A woman and her child, having fled Qayyarah, arrive at a front line position.

Moises Saman/National Geographic

In the now week-long battle for the strategic city of Mosul, the United States and coalition partners have pounded jihadist fighters with more targeted airstrikes than ever before. 

But ISIS combatants will not be easily dislodged.  

Those who've fled ISIS-controlled areas describe a reign of terror, including public executions that are mandatory viewing. Many forms of Western dress are prohibited, as is smoking, playing soccer and most cell phone use.  

Another aspect of daily life for civilians stuck in ISIS territory: Boredom. Serious boredom.

That's what National Geographic's James Verini found. 

He's spoken with Iraqis who once lived on ISIS-controlled land. He tells their stories in his recent piece for the magazine, "Surviving the Fall of ISIS."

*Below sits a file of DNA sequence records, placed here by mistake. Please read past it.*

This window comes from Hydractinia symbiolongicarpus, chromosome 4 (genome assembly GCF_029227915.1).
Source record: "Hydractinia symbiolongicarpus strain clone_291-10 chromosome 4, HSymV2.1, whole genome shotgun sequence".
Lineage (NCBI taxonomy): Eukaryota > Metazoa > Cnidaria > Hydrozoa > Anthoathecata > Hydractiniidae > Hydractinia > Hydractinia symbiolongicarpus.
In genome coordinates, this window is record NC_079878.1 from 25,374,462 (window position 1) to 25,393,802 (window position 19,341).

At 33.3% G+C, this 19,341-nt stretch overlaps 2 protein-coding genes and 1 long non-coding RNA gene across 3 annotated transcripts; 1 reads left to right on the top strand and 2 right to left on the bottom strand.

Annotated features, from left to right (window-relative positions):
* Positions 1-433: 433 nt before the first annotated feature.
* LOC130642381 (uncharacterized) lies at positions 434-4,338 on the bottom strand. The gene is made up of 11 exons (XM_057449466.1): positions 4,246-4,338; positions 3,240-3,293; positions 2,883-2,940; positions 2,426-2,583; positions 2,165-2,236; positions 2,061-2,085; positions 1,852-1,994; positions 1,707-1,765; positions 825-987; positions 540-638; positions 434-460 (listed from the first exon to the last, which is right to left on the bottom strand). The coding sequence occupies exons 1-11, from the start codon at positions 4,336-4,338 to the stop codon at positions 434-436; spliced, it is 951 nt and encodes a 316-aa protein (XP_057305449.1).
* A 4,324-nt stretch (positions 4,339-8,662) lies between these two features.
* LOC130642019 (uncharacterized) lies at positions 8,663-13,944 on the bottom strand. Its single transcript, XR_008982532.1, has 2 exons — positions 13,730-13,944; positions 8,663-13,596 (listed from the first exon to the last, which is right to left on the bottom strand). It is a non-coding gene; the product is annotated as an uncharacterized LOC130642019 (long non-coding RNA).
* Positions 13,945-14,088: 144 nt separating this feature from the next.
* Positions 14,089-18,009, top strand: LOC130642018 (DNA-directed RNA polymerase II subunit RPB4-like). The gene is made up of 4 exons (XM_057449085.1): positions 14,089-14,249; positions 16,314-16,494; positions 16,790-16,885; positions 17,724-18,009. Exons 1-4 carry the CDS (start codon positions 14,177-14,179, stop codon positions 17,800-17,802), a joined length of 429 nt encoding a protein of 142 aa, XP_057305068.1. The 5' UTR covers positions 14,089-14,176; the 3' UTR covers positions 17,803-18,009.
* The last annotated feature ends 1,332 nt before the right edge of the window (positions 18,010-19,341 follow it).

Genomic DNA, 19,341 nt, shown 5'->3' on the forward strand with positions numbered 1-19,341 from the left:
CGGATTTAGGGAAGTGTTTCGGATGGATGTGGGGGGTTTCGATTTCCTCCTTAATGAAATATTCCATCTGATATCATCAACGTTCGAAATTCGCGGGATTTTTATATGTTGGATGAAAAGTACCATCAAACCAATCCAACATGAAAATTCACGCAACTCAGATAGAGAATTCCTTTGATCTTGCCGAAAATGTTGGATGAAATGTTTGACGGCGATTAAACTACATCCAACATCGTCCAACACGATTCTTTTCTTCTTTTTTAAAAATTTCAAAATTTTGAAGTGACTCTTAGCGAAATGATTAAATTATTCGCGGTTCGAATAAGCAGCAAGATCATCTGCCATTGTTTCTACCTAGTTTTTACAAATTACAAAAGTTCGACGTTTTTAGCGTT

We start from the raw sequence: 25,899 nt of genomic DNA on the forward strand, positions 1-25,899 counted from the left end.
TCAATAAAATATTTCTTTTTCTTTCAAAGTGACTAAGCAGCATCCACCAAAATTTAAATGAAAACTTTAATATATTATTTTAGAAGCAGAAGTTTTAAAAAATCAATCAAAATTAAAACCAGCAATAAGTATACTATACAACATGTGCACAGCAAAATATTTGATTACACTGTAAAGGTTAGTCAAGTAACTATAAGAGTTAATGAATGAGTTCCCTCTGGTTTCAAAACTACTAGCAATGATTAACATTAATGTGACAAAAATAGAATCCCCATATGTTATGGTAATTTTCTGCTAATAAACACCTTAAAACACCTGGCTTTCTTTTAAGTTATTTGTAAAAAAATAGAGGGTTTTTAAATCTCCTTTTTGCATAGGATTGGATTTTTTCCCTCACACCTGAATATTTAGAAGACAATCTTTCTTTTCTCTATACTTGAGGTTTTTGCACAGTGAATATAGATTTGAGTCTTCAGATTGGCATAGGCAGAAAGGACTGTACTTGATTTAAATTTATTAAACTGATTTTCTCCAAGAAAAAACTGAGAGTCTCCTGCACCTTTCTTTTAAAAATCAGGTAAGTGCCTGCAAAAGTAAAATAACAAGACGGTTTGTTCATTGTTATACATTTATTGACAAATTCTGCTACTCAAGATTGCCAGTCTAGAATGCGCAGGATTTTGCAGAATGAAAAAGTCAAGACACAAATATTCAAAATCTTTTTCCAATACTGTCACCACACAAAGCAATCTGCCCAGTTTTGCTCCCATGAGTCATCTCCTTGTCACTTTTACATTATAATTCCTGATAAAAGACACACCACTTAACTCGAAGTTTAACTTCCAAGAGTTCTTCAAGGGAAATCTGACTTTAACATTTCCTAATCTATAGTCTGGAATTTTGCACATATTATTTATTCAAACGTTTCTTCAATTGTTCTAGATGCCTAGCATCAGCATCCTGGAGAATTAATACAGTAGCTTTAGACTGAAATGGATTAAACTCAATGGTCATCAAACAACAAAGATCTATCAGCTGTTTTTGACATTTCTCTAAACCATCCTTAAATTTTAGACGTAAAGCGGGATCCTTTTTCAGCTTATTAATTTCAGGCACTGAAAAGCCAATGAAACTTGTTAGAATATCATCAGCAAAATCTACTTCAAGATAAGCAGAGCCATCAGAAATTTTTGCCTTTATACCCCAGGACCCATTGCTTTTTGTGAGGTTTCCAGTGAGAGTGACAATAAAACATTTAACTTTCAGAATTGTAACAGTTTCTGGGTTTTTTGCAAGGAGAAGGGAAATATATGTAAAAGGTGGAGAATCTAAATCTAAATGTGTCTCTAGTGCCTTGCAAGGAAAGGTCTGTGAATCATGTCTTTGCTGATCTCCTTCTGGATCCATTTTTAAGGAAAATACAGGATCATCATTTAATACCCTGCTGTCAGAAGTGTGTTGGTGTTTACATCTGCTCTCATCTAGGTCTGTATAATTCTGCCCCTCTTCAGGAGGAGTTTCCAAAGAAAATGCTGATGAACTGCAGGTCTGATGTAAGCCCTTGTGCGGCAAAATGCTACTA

"The signal feature of life under ISIS, after constant fear, is constant boredom," Verini says. 

Here are some images from newly freed Iraqi towns that ISIS had ruled for two years. (See the rest on National Geographic's website.)

In a stadium district of Ramadi, a onetime ISIS stronghold, the destruction is vast.

Moises Saman/National Geographic

Mount Sinjar is the backdrop for a memorial for fallen Kurdish fighters.

Moises Saman/National Geographic

ISIS made the hospital its headquarters in Fallujah — and its last stand in the city.

Moises Saman/National Geographic

A memorial depicts the execution of residents of the village of Al Alam, near Tikrit.

Moises Saman/National Geographic

Soldiers inspect a shallow grave at a teachers institute in Fallujah.

Moises Saman/National Geographic

From PRI's The World ©2016 PRI